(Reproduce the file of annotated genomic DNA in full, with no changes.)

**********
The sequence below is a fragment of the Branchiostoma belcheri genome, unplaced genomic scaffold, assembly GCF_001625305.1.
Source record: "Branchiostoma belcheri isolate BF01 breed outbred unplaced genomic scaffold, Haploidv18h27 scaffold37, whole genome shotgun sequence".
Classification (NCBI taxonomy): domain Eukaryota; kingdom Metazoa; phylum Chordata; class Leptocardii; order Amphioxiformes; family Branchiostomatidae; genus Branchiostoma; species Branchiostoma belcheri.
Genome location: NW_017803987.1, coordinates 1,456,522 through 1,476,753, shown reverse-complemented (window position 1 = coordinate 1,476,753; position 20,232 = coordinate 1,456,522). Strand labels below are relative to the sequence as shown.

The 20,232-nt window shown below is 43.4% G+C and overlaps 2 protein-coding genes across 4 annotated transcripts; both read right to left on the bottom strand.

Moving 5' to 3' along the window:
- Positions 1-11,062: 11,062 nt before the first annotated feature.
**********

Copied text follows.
The sequence below is a fragment of the Branchiostoma belcheri genome, unplaced genomic scaffold, assembly GCF_001625305.1.
Source record: "Branchiostoma belcheri isolate BF01 breed outbred unplaced genomic scaffold, Haploidv18h27 scaffold37, whole genome shotgun sequence".
Classification (NCBI taxonomy): domain Eukaryota; kingdom Metazoa; phylum Chordata; class Leptocardii; order Amphioxiformes; family Branchiostomatidae; genus Branchiostoma; species Branchiostoma belcheri.
Genome location: NW_017803987.1, coordinates 1,456,522 through 1,476,753, shown reverse-complemented (window position 1 = coordinate 1,476,753; position 20,232 = coordinate 1,456,522). Strand labels below are relative to the sequence as shown.

The 20,232-nt window shown below is 43.4% G+C and overlaps 2 protein-coding genes across 4 annotated transcripts; both read right to left on the bottom strand.

Moving 5' to 3' along the window:
- Positions 1-11,062: 11,062 nt before the first annotated feature.